DHAKA, Nov 27 (Reuters) US military helicopters and Bangladesh air-force planes intensified relief operations today in the yclone-ravaged country as attention turned from rescue efforts to getting survivors back on their feet.
The aircraft dropped food, water and medicine to tens of thousands of people along the country's devastated coast.
''It looks like a war to save people, mostly living under the open sky, from being battered by hunger and cold and disease,'' said a witness at Barguna district, one of the hardest hit by the November 15th's Cyclone Sidr and its aftermath.
Sidr struck the impoverished South Asian country with 250 kph winds and a 5-metre tidal surge. It killed about 3,500 people, left thousands missing or injured, and displaced more than 2 million.
It came as low-lying Bangladesh was still working to deal with the effects of widespread flooding just months before.
''Now we have lost everything ... (we) are trying to recover from the trauma and rebuild lives,'' said Barguna villager Mohammad Hatem.
Helicopters from the US navy's Kearsarge, anchored off the coast, started to airlift drinking water yesterday to survivors in the worst-hit districts of Doblar Char, Bagherat and Barguna.
Reporters in Barguna and other devastated areas said despite the massive aid operation many people had still received no relief goods, although with deliveries increasing that situation should end soon.
Some survivors said they were pleased and impressed with the scale of operations in the last few days, after the US helicopters joined the efforts following what was criticised as a slow start.
A defence analyst who requested anonymity said the US participation was ''somewhat delayed'' because Bangladesh was in a strategic area and its neighbours, which include China and India, did not necessarily welcome the American warships.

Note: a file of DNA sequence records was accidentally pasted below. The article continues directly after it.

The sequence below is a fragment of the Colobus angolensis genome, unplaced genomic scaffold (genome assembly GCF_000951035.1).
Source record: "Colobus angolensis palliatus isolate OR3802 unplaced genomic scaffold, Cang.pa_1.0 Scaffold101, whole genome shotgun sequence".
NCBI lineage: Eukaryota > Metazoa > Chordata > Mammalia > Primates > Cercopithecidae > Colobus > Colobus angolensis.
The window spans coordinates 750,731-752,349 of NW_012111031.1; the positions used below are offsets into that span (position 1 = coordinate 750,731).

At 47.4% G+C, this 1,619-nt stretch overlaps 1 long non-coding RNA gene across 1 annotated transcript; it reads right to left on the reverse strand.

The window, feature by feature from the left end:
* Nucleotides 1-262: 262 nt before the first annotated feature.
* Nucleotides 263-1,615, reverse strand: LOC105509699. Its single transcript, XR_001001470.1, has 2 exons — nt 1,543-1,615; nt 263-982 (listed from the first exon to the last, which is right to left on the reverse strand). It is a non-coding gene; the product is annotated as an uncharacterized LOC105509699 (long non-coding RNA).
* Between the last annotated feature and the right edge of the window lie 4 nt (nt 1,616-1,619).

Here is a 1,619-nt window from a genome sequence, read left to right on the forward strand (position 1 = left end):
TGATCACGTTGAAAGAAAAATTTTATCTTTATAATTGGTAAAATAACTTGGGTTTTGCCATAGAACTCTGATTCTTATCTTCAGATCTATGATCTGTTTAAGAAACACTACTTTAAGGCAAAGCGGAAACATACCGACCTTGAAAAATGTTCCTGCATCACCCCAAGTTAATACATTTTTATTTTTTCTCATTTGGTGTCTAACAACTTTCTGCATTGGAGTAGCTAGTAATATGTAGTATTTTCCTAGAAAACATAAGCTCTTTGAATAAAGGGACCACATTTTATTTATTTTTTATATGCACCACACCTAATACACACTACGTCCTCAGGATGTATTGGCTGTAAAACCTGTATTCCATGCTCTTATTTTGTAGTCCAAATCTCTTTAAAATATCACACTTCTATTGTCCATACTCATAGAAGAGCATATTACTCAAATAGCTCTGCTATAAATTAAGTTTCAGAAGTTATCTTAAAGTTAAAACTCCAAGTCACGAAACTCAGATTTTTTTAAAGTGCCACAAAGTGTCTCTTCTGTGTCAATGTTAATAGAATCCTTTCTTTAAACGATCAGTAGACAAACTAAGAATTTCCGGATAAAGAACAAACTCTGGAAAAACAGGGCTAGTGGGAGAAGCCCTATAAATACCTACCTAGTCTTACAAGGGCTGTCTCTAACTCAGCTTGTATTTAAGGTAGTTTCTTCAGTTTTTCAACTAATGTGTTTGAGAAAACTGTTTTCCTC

''Some Asian powers do not like to see the U.S. operating in this sensitive military area,'' a defence analyst, who asked not be identified, told Reuters.
The government said the U.S. navy will stay in Bangladesh as long as needed but not a day longer.
Officials in the cyclone areas said the focus was shifting to protecting the survivors and helping them stand on their feet as the period of rescue and mourning ends.
''They have buried their people who died and stopped looking for those still missing, as the main issue for them now is to live,'' said journalist Aroop Talukder in Barisal, site of a temporary headquarters for the relief operation.
Relief supplies are being flown into the capital, Dhaka, from all over the world, including food, water, blankets and medicines, airport officials said.
Pakistan and India, nearby nuclear rivals whose relations with Bangladesh have not always been smooth, are among those helping.
''It's an all-out effort to assist the victims of the worst cyclone to live and start a new life,'' a relief official said.
REUTERS RJ ND1614